Editors' ChoicePlant biology

Plants Interpret Climate Change

Science Signaling  16 Sep 2014:
Vol. 7, Issue 343, pp. ec251
DOI: 10.1126/scisignal.2005900

Global climate change is associated with increasing atmospheric CO2. Plants adapt to increased CO2 by reducing the number and aperture of stomatal cells, which form pores that participate in gas exchange and release water. Engineer et al. found that Arabidopsis thaliana with mutations in the genes encoding the carbonic anhydrases CA1 and CA4 increased the number of stomata per epidermal cell (stomatal index) in the leaves in response to increased CO2 concentrations. When grown in the presence of high CO2 concentrations, wild-type, but not CA1 CA4 double-mutant, plants increased the expression of EPF2, which encodes a secreted propeptide hormone. Plants with mutations in EPF2 had an increased stomatal index when grown in high CO2. EPF2 is cleaved by subtilisin-like proteases, and the abundance of the mRNA for one such protease CRSP (CO2 RESPONSE SECRETED PROTEASE) was increased in wild-type plants grown in high CO2. Plants with mutant CRSP had an increased stomatal index. In vitro, CRSP cleaved a synthetic peptide derived from EPF2. Overexpression of EPF2 decreased stomatal density more in wild-type plants than in CRSP-mutant plants. Thus, CA1, CA4, EPF2, and CRSP form part of a pathway that senses CO2 concentrations to regulate stomatal development. Understanding this pathway may be critical for agricultural adaptations to climate change.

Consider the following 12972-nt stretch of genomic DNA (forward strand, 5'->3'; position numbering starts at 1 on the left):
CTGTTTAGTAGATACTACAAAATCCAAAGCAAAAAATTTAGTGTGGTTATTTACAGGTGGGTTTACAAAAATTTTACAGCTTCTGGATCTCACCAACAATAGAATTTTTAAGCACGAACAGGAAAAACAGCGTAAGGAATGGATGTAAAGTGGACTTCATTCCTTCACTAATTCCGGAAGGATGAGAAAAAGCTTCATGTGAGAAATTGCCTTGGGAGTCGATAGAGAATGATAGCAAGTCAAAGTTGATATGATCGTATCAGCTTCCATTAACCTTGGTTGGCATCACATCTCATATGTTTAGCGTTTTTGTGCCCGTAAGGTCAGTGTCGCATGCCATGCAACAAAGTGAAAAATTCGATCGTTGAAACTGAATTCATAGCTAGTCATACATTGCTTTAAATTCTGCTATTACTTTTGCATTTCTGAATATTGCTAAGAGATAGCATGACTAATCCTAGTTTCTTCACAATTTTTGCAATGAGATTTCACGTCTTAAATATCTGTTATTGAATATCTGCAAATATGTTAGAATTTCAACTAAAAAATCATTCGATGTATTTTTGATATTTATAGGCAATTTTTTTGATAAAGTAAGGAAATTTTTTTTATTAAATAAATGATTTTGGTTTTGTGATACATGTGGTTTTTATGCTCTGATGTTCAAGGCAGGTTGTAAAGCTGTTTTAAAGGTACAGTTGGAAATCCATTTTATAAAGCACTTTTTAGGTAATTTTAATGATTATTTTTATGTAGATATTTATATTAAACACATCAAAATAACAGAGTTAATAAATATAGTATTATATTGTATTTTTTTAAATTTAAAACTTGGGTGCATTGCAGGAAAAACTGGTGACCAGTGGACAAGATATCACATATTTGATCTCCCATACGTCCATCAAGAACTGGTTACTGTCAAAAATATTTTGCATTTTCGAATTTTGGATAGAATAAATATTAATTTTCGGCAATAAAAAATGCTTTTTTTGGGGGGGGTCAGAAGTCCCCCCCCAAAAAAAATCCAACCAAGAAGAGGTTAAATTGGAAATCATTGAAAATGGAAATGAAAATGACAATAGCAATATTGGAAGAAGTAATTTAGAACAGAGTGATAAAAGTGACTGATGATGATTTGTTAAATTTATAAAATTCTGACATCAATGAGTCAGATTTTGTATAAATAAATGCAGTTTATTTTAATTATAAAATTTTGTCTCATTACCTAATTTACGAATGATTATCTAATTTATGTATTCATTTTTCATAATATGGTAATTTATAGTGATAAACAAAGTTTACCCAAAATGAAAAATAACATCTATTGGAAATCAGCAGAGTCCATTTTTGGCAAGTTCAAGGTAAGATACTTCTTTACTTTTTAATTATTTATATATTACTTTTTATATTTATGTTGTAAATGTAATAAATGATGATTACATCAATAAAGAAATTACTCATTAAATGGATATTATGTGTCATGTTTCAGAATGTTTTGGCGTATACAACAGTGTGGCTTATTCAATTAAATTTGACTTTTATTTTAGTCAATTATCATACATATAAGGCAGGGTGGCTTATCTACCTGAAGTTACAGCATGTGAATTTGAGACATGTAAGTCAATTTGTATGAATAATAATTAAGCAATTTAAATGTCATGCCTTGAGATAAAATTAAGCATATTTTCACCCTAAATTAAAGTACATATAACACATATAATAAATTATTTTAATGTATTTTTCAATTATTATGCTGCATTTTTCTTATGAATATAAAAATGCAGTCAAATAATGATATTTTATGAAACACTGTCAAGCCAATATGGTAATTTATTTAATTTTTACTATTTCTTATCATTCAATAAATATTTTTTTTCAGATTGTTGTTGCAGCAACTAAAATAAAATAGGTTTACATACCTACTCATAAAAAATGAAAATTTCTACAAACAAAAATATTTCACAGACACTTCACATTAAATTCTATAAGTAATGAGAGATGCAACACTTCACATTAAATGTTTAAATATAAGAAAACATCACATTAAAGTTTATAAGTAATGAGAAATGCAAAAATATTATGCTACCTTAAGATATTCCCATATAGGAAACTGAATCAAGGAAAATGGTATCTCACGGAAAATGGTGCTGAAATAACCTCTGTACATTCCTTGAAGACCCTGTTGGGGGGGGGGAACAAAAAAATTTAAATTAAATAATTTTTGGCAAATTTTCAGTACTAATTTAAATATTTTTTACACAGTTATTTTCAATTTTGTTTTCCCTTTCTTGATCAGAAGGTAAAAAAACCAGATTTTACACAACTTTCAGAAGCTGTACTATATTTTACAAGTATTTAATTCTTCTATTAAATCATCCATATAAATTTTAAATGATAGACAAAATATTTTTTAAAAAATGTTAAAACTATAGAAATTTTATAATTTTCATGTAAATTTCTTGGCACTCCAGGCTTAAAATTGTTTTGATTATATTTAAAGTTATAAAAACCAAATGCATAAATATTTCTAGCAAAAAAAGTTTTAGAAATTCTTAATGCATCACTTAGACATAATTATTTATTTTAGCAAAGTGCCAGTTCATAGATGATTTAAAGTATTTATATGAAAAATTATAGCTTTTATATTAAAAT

C. B. Engineer, M. Ghassemian, J. C. Anderson, S. C. Peck, H. Hu, J. I. Schroeder, Carbonic anhydrases, EPF2 and a novel protease mediate CO2 control of stomatal development. Nature 513, 246–250 (2014). [PubMed]